Choosing TypeScript

Since its inception, TypeScript has been touted as a supercharged version of JavaScript that has the ability to spot common errors through a typed system, making the application more robust throughout its development.

Prior to developing Alexandria, we looked into TypeScript as a feasible substitute to JavaScript.

Static typing

JavaScript is dynamically typed. Therefore, it is not aware of variable type before instantiation at run time. TypeScript, on the other hand, is statically typed. Once an object’s type is declared, will only take certain values and can no longer be changed. Adding type support to JavaScript allows Typescript to catch type errors during compilation. Bugs caused by false assumptions of variable type are potentially eradicated.

Suppose we want to create an object called UserWord that represents how a user is saved to the database by adding a translation and status.

type UserWord = {
  id?: number,
  word: string,
  status?: Status,
  translations: Array<Translation>,
  languageId?: string

UserWord has 5 properties with predefined types. If languageId was added as a number type, TypeScript would immediately warn us.

An even better example is the translations property, which takes an array of Translation type objects. If an attempt was made to add an object not of type Translation, we would again be warned by the compiler.

If an attempt was made to add a property not yet declared on the type, for example, language, the compiler would warn us that the property language does not exist on type UserWord.

Compiler warnings could alert us to the existence of bugs ranging from type-related bugs to misspelled variables, before the code was even run. Over the course of development, this could save significant time and frustration, as far fewer errors would make it into the codebase.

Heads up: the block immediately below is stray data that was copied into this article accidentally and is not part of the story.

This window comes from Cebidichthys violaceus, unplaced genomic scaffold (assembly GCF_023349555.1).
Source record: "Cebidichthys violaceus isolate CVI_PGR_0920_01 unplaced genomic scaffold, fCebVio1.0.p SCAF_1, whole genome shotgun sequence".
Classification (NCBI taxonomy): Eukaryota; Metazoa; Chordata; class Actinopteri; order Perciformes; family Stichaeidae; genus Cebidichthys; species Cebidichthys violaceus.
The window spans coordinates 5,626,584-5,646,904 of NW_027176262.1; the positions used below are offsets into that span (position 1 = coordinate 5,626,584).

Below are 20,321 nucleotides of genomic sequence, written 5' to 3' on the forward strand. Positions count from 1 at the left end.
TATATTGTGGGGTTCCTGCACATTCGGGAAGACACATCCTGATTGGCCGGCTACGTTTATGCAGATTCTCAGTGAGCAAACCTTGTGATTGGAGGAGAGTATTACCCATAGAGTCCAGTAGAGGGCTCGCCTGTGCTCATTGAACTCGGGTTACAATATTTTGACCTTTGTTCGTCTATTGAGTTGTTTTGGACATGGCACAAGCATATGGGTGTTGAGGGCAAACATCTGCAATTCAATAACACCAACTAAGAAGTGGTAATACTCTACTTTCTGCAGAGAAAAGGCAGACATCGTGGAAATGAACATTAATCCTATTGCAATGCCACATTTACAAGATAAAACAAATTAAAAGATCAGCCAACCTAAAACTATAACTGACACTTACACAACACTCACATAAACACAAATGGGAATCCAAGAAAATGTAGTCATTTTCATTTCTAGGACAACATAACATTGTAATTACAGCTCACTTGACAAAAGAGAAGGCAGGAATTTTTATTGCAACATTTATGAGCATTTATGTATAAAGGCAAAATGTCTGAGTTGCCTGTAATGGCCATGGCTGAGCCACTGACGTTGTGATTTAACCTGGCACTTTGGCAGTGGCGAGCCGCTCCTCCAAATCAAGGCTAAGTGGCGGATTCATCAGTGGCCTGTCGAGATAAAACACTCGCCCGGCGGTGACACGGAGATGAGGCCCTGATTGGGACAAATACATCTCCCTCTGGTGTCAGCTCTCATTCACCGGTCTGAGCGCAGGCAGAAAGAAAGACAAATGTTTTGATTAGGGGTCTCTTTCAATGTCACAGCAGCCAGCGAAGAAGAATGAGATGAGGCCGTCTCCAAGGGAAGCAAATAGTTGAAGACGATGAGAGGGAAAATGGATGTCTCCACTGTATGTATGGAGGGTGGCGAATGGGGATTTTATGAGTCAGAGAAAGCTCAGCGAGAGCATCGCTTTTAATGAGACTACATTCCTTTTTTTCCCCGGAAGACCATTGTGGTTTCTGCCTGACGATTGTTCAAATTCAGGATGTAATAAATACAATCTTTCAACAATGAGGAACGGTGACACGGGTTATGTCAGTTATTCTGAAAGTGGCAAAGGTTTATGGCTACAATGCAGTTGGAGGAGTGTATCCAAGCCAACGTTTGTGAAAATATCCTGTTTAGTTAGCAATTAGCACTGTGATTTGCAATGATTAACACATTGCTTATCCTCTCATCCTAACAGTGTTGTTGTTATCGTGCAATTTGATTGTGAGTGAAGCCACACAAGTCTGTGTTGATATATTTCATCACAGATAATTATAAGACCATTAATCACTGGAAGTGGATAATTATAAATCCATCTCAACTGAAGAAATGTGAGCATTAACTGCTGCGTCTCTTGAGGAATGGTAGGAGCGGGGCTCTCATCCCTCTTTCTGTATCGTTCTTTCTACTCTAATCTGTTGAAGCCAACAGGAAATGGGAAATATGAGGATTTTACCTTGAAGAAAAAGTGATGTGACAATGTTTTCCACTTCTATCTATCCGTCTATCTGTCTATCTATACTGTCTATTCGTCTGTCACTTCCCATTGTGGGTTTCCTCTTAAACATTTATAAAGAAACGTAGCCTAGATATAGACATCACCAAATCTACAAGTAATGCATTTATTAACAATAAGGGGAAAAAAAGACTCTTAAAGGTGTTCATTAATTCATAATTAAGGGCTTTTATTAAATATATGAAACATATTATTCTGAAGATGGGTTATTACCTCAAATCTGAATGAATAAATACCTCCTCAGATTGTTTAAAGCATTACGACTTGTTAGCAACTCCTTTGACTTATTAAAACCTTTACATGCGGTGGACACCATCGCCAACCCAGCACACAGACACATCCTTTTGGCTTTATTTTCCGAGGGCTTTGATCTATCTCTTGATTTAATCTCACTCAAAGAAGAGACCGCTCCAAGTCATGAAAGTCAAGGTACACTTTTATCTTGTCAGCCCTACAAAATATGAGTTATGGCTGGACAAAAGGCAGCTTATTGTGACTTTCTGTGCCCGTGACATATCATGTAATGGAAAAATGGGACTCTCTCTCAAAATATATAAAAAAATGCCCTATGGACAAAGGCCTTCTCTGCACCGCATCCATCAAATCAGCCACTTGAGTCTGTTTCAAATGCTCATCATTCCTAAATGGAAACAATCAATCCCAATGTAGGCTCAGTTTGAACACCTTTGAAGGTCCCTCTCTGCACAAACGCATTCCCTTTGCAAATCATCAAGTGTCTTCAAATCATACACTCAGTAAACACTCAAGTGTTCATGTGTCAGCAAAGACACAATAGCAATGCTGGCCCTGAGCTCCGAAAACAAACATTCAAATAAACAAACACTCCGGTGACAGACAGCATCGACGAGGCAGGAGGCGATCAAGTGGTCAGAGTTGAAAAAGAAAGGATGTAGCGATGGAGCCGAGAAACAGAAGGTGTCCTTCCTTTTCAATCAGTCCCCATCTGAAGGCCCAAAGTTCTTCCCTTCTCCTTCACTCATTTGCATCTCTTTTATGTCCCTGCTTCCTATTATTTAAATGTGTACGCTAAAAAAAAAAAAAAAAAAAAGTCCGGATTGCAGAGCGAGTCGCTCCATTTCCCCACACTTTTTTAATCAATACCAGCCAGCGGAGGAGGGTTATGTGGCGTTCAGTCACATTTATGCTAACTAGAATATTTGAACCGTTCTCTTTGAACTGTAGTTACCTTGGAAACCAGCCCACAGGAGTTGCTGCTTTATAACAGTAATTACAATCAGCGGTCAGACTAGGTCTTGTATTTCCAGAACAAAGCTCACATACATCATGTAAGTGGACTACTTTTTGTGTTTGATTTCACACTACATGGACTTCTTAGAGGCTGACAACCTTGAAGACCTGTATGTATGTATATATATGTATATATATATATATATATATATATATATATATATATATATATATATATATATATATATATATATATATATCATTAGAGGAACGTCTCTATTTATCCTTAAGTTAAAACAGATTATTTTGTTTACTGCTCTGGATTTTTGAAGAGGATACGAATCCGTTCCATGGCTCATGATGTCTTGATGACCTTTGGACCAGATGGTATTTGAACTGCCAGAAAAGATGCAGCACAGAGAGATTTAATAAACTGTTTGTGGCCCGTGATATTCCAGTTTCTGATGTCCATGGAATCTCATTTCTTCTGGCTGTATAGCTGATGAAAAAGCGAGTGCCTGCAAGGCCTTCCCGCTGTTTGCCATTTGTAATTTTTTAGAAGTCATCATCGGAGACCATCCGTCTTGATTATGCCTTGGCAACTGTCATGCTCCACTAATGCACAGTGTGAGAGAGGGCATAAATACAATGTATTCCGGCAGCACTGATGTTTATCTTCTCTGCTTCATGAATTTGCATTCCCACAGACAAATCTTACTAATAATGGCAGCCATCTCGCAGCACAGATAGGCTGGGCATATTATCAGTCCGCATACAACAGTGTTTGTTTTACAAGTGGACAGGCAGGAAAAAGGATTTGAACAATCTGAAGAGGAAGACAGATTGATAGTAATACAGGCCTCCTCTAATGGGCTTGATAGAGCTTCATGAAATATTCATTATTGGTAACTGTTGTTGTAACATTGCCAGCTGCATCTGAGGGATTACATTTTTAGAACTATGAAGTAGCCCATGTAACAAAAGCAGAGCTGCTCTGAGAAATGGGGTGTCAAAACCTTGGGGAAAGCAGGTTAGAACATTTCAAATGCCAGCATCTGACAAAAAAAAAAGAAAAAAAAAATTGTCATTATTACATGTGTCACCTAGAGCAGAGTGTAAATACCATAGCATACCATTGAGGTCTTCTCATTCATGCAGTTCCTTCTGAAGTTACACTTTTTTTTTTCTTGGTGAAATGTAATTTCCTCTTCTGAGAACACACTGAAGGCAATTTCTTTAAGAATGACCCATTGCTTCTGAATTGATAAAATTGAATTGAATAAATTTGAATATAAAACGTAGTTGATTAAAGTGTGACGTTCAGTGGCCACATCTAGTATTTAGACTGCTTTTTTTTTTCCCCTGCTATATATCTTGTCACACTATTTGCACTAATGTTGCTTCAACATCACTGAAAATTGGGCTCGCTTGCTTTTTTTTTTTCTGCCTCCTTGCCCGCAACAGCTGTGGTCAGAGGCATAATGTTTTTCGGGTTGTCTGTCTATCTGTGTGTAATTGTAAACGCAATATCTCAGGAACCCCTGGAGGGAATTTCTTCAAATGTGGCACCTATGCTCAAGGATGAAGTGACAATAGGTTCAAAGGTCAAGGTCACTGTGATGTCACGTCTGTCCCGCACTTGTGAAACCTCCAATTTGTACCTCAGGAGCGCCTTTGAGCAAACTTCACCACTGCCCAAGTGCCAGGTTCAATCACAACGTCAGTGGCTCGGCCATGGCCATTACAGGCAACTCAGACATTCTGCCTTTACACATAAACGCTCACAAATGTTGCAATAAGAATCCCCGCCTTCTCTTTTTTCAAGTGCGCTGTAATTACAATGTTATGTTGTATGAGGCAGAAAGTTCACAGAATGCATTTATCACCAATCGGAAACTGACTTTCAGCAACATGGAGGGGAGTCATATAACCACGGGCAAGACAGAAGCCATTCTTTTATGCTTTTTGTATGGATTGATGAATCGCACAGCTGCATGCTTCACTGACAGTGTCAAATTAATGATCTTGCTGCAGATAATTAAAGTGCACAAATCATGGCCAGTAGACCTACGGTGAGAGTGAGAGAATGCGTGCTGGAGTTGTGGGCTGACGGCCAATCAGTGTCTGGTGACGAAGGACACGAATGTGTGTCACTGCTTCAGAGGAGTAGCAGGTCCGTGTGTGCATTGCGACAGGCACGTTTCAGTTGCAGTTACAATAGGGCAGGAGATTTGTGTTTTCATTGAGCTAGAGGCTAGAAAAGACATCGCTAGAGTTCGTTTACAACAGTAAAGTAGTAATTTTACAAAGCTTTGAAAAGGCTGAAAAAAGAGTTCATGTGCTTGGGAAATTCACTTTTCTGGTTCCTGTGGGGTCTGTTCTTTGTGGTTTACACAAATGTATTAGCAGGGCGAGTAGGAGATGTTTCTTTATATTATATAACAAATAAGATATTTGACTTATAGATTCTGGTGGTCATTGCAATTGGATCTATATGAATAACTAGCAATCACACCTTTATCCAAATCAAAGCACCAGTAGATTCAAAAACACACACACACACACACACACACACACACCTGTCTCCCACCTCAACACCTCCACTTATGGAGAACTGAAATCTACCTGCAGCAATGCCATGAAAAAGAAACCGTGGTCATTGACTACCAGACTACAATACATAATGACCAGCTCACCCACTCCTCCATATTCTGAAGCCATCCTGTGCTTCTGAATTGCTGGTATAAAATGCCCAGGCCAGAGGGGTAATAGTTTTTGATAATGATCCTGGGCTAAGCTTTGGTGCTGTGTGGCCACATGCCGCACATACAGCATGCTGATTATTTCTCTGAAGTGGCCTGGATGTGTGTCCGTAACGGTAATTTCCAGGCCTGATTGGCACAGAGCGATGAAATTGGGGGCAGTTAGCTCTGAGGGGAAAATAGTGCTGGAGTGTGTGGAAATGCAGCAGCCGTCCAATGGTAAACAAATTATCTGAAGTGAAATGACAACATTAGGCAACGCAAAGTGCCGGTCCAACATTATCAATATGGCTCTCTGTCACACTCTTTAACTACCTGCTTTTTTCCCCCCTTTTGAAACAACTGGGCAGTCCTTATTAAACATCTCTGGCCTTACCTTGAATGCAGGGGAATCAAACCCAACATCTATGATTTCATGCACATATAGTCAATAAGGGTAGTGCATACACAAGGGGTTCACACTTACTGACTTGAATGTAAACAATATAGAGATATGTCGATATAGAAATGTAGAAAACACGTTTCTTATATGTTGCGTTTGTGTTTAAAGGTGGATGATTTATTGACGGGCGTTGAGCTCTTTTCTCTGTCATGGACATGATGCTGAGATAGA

Code readability

TypeScript has the potential to increase code readability.

Let’s look at a function that takes an object as a parameter. In JavaScript, a developer would have to be familiar with the object and its properties, or possibly log the object to the console, in order to see what properties exist on the object. With TypeScript in VSCode, a developer can simply mouse over the type declaration to see a list of the properties that object will have, as well as the each property type.

Easy refactoring

Validating connections between different parts of a project is time consuming and error-prone, especially when one needs to refactor. By providing instant feedback during development, TypeScript makes refactoring a breeze. For example, if a function name is changed in one file but not in another, the TypeScript compiler will immediately alert developer to the issue, showing the exact file and line of code where the problem resides. This allows developers feel more confident in the code, and saves considerable time in ensuring no part of the project became broken during refactoring.

Future advantages

As the codebase grows, having knowledge over the properties of an object increases code stability, and makes it easier to onboard future contributors to Alexandria.

Disadvantages of TypeScript

Although TypeScript is a productivity booster when used correctly, there are disadvantages.

  • The typing system can be difficult to use properly, resulting in more code written as well as room for bugs and complications.

  • TypeScripts static typing is not true static typing. Once TypeScript is compiled, it is transpiled into untyped JavaScript, meaning we may still encounter bugs not found by the compiler. This may result in a false sense of security.

  • When importing npm packages into the code, the TypeScript compiler has to rely on the availability of a corresponding type package. If it doesn’t exist, or there is a mismatch in version or any other inconsistency, using that package will become problematic.

  • Dynamic typing, the “weakness” that TypeScript intends to remedy, can actually be one of JavaScripts strengths in certain situations, for example when dealing with collections of varying or unknown types, especially when these are nested.


Overall, we felt the type-checking benefits offered by TypeScript outweighed the disadvantages during the development of Alexandria. Improved error-checking capabilities, readability, and the subsequent gains in team productivity made TypeScript the clear winner.